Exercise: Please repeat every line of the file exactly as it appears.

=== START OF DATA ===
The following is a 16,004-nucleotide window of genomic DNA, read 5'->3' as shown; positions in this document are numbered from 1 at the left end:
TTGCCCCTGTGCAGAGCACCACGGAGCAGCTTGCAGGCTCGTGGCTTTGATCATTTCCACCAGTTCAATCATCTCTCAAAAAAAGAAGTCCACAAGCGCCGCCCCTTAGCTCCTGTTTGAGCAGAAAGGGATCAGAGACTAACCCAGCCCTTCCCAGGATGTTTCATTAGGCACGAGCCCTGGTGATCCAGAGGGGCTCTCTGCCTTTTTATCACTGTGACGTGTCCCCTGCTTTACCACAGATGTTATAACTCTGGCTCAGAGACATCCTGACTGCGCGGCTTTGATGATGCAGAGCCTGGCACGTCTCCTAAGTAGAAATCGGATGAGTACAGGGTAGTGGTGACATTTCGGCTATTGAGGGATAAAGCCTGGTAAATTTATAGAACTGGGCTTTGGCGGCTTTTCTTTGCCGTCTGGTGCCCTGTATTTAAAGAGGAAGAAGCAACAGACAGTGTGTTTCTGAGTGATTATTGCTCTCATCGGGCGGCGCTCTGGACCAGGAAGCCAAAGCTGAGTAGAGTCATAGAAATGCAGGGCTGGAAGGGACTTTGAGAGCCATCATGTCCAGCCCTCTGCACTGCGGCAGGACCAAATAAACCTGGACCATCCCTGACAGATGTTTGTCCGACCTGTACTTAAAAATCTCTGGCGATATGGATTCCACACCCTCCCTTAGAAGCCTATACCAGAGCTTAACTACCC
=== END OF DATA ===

The following is a 16,004-nucleotide window of genomic DNA, read 5'->3' as shown; positions in this document are numbered from 1 at the left end:
TTGCCCCTGTGCAGAGCACCACGGAGCAGCTTGCAGGCTCGTGGCTTTGATCATTTCCACCAGTTCAATCATCTCTCAAAAAAAGAAGTCCACAAGCGCCGCCCCTTAGCTCCTGTTTGAGCAGAAAGGGATCAGAGACTAACCCAGCCCTTCCCAGGATGTTTCATTAGGCACGAGCCCTGGTGATCCAGAGGGGCTCTCTGCCTTTTTATCACTGTGACGTGTCCCCTGCTTTACCACAGATGTTATAACTCTGGCTCAGAGACATCCTGACTGCGCGGCTTTGATGATGCAGAGCCTGGCACGTCTCCTAAGTAGAAATCGGATGAGTACAGGGTAGTGGTGACATTTCGGCTATTGAGGGATAAAGCCTGGTAAATTTATAGAACTGGGCTTTGGCGGCTTTTCTTTGCCGTCTGGTGCCCTGTATTTAAAGAGGAAGAAGCAACAGACAGTGTGTTTCTGAGTGATTATTGCTCTCATCGGGCGGCGCTCTGGACCAGGAAGCCAAAGCTGAGTAGAGTCATAGAAATGCAGGGCTGGAAGGGACTTTGAGAGCCATCATGTCCAGCCCTCTGCACTGCGGCAGGACCAAATAAACCTGGACCATCCCTGACAGATGTTTGTCCGACCTGTACTTAAAAATCTCTGGCGATATGGATTCCACACCCTCCCTTAGAAGCCTATACCAGAGCTTAACTACCC